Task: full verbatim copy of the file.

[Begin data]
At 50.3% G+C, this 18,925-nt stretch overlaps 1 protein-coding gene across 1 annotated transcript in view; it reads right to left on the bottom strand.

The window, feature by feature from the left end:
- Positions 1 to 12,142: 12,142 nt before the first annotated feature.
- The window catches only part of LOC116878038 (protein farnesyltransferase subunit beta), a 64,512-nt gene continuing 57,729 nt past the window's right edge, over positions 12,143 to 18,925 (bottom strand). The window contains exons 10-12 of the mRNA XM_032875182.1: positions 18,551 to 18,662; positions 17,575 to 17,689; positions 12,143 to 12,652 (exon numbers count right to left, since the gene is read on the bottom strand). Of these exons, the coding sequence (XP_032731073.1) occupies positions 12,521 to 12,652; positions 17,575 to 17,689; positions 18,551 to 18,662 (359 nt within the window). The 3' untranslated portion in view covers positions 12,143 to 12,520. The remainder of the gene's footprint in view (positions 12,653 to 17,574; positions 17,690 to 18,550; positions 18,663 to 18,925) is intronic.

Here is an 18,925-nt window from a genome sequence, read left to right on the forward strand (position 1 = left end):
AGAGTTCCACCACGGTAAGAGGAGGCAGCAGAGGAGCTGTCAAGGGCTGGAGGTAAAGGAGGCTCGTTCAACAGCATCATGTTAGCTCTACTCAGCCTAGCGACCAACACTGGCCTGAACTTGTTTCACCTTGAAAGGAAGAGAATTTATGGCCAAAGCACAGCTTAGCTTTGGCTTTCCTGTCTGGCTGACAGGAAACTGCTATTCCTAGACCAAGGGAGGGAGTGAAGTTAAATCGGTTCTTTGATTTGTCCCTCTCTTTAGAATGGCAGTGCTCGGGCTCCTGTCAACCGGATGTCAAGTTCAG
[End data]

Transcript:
At 50.3% G+C, this 18,925-nt stretch overlaps 1 protein-coding gene across 1 annotated transcript in view; it reads right to left on the bottom strand.

The window, feature by feature from the left end:
- Positions 1 to 12,142: 12,142 nt before the first annotated feature.
- The window catches only part of LOC116878038 (protein farnesyltransferase subunit beta), a 64,512-nt gene continuing 57,729 nt past the window's right edge, over positions 12,143 to 18,925 (bottom strand). The window contains exons 10-12 of the mRNA XM_032875182.1: positions 18,551 to 18,662; positions 17,575 to 17,689; positions 12,143 to 12,652 (exon numbers count right to left, since the gene is read on the bottom strand). Of these exons, the coding sequence (XP_032731073.1) occupies positions 12,521 to 12,652; positions 17,575 to 17,689; positions 18,551 to 18,662 (359 nt within the window). The 3' untranslated portion in view covers positions 12,143 to 12,520. The remainder of the gene's footprint in view (positions 12,653 to 17,574; positions 17,690 to 18,550; positions 18,663 to 18,925) is intronic.

Here is an 18,925-nt window from a genome sequence, read left to right on the forward strand (position 1 = left end):
AGAGTTCCACCACGGTAAGAGGAGGCAGCAGAGGAGCTGTCAAGGGCTGGAGGTAAAGGAGGCTCGTTCAACAGCATCATGTTAGCTCTACTCAGCCTAGCGACCAACACTGGCCTGAACTTGTTTCACCTTGAAAGGAAGAGAATTTATGGCCAAAGCACAGCTTAGCTTTGGCTTTCCTGTCTGGCTGACAGGAAACTGCTATTCCTAGACCAAGGGAGGGAGTGAAGTTAAATCGGTTCTTTGATTTGTCCCTCTCTTTAGAATGGCAGTGCTCGGGCTCCTGTCAACCGGATGTCAAGTTCAG